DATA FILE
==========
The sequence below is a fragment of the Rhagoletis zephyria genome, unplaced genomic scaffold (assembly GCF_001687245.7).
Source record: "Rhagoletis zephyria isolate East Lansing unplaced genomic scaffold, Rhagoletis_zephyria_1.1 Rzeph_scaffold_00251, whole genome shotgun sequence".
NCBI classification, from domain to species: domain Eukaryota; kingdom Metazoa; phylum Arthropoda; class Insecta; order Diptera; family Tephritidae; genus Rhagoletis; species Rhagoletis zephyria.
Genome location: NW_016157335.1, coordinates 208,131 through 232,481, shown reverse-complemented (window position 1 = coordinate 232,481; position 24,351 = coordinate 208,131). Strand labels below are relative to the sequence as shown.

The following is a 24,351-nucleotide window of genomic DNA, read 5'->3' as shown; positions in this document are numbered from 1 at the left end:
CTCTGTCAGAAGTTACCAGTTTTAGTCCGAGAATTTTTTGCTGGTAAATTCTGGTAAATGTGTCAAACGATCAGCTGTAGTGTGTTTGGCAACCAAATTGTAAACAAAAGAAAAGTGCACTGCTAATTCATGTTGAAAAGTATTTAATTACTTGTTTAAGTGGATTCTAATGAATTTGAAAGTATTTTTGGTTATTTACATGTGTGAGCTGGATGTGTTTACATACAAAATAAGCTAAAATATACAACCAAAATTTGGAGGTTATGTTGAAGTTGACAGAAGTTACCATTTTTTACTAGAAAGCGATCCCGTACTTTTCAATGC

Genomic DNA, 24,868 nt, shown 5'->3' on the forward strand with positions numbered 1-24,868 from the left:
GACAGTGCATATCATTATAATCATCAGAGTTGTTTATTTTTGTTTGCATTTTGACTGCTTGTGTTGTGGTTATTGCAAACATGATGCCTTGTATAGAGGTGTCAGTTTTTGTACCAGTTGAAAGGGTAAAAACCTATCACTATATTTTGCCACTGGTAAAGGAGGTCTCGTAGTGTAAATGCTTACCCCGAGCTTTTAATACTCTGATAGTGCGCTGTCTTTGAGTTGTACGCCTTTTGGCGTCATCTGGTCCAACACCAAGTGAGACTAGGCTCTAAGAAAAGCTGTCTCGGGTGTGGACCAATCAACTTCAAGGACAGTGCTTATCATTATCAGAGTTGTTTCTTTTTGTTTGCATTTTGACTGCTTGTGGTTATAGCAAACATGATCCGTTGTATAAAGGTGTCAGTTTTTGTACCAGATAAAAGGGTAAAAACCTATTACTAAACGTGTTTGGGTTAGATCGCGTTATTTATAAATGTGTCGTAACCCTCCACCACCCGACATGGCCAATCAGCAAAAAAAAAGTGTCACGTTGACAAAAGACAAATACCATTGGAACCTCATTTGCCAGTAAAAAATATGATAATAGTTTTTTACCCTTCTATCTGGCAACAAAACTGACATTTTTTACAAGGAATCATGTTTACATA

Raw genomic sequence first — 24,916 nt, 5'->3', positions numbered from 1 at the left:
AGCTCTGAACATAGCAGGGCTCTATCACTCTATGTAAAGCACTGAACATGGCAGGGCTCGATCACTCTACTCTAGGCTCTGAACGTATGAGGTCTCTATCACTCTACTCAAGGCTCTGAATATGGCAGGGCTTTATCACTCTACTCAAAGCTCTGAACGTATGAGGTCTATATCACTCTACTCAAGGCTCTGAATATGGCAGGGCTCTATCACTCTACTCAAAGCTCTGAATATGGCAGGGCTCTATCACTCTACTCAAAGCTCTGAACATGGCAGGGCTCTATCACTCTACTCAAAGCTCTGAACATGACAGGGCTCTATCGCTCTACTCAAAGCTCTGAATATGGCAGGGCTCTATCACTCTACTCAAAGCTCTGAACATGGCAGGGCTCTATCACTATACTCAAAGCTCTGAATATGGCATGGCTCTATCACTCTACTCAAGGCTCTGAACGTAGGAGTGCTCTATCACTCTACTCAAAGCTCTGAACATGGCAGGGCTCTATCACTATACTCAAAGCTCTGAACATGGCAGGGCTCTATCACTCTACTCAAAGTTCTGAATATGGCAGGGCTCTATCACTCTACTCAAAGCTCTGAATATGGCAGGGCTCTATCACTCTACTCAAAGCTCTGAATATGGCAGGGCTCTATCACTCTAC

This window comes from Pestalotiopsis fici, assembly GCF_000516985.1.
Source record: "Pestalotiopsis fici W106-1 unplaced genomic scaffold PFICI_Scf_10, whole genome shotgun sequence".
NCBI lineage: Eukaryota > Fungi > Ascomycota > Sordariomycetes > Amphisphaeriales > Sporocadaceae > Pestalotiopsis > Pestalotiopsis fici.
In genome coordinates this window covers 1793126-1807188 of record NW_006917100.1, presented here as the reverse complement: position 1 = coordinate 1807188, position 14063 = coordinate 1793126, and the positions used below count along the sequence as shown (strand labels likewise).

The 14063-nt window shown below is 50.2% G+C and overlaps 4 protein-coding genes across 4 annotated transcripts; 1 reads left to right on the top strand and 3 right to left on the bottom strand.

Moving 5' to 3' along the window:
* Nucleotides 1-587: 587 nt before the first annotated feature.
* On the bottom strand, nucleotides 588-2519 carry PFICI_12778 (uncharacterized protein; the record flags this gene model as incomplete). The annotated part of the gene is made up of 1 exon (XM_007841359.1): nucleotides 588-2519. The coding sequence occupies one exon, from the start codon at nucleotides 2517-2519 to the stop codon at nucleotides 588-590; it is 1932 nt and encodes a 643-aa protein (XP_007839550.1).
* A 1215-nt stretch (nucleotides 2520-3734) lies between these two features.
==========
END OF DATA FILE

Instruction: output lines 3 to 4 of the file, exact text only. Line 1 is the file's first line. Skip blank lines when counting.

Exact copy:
NCBI classification, from domain to species: domain Eukaryota; kingdom Metazoa; phylum Arthropoda; class Insecta; order Diptera; family Tephritidae; genus Rhagoletis; species Rhagoletis zephyria.
Genome location: NW_016157335.1, coordinates 208,131 through 232,481, shown reverse-complemented (window position 1 = coordinate 232,481; position 24,351 = coordinate 208,131). Strand labels below are relative to the sequence as shown.